Q&A with CIO Dr. Zafar Chaudry on what US could learn about healthcare data-sharing from other parts of the world

Zafar Chaudry, MD, has been involved in health IT for more than three decades, working in both the United States and United Kingdom. So he has a unique perspective on how patient data exchange operates in two totally different healthcare systems.

Becker's recently talked to Dr. Chaudry, now senior vice president and chief digital and information officer of Seattle Children's, as part of its series examining what it will take to make electronic health data fully interoperable in the U.S. (Read parts one, two and three here.)

Note: The interview has been condensed and lightly edited for clarity.

Question: What do you think it's going to take to get to full data interoperability in the healthcare system, or at least close to it?

Dr. Zafar Chaudry: Before you get into the technology piece, it is a cultural challenge to do a lot of the work to get organizations to think about data in a particular way. Lots of data-sharing agreements make this stuff prohibitive. It's not as easy as, technologically, we just turn a few things on and information is shared. Every organization has protocols, data-sharing agreements. Legality is a big issue. So there are lots of stakeholders in this, right? You've got the healthcare providers, you've got the clinics, you've got the insurance companies, you've got the software providers themselves. So it's pretty siloed.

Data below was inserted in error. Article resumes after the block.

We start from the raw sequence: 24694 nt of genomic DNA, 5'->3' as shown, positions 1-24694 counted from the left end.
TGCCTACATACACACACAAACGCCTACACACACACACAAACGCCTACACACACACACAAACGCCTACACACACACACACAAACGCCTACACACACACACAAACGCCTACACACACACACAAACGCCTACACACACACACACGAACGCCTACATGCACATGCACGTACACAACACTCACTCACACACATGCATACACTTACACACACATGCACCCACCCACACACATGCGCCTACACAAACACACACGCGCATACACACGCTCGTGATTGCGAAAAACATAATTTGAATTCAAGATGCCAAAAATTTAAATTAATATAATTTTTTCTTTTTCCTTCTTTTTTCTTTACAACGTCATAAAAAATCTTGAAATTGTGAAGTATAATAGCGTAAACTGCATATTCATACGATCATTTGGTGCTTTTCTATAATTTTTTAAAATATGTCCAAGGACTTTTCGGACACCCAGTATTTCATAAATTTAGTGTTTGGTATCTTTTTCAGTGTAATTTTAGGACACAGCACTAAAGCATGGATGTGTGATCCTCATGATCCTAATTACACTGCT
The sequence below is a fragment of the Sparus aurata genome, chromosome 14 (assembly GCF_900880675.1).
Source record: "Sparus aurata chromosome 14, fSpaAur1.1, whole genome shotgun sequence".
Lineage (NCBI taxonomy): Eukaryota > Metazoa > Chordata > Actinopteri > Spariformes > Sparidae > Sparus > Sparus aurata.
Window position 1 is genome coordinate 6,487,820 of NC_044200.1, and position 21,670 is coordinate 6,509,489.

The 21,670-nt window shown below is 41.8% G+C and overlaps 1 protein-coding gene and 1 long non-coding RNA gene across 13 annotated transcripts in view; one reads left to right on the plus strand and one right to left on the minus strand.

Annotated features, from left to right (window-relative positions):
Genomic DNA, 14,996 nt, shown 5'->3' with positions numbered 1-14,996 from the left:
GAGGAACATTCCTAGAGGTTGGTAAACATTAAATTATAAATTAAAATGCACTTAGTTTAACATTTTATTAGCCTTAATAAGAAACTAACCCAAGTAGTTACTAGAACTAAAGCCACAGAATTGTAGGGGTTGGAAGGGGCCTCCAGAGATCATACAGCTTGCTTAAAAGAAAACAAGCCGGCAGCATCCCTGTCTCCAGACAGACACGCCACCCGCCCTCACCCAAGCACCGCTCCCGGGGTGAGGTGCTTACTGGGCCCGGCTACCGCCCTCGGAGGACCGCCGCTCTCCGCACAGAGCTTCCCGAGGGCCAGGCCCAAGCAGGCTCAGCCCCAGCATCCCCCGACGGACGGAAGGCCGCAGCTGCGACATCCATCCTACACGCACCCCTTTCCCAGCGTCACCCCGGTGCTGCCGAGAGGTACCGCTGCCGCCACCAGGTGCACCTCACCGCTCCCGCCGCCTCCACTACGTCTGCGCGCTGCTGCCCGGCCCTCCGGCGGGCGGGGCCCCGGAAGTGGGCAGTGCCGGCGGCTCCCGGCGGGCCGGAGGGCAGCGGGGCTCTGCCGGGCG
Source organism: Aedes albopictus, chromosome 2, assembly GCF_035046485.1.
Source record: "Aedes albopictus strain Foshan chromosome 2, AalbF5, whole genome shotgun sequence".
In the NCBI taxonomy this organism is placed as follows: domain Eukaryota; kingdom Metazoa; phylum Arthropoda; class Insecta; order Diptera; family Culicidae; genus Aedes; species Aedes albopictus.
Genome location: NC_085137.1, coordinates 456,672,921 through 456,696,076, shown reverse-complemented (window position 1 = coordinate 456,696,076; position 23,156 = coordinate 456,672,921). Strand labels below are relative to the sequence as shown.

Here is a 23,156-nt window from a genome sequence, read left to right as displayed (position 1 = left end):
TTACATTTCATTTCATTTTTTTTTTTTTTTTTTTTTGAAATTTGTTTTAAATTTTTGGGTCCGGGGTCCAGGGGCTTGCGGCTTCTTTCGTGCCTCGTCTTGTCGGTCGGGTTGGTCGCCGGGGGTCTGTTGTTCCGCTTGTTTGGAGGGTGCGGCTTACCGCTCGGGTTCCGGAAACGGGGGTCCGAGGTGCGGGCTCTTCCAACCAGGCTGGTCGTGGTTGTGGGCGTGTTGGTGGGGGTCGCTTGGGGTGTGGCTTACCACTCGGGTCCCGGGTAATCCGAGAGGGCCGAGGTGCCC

In my experience, the legal components take the longest time versus the technological components. Most government-certified EHR-type systems that we use across the country have certain technical and functional capabilities. The government has defined how systems should talk to each other. Now, that doesn't mean they all do it the same way and you can connect them. And that doesn't mean the software vendors have made it easy. When you're buying an interface from one system to another, you would think it would be rinse and repeat. And it actually isn't. You actually have to pay — there are fees involved, there's professional services involved. So that causes delays in time.

When you look at interoperability, there are probably three ways you look at it. There is, can one EHR system receive data from another? Yeah, pretty much that can happen. Is it able to interpret that data? Not always, because every system has different tables, fields and how it recognizes that data. And there's the semantic piece — can two or more systems exchange the information, and can the exchanged information actually be used?

Technologically, I can send information from my system to another. We just moved to Epic and we can send information to other Epic systems and Cerner systems. And can we receive information? Yeah, we can. It takes some configuration and some interface costs.

But then what do you do with that information? Is it in a format that makes sense to the clinician? That's when the cultural pieces come into it. And how long does it take for us to agree between organizations whether that can or cannot happen?

So there's more than just one issue. Many people will say, let's just blame the software companies. Yeah, I think they have a hand in it and they could make it easier for all these things to happen. But then at the same time, if we truly believe that health information should be exchanged, why is it so complex to agree to that from a data-sharing perspective?

In terms of definitions of standard datasets, that's been done. There are different formats to receive data: HL7, C-CDA, etc. Many systems have robust APIs [application programming interfaces].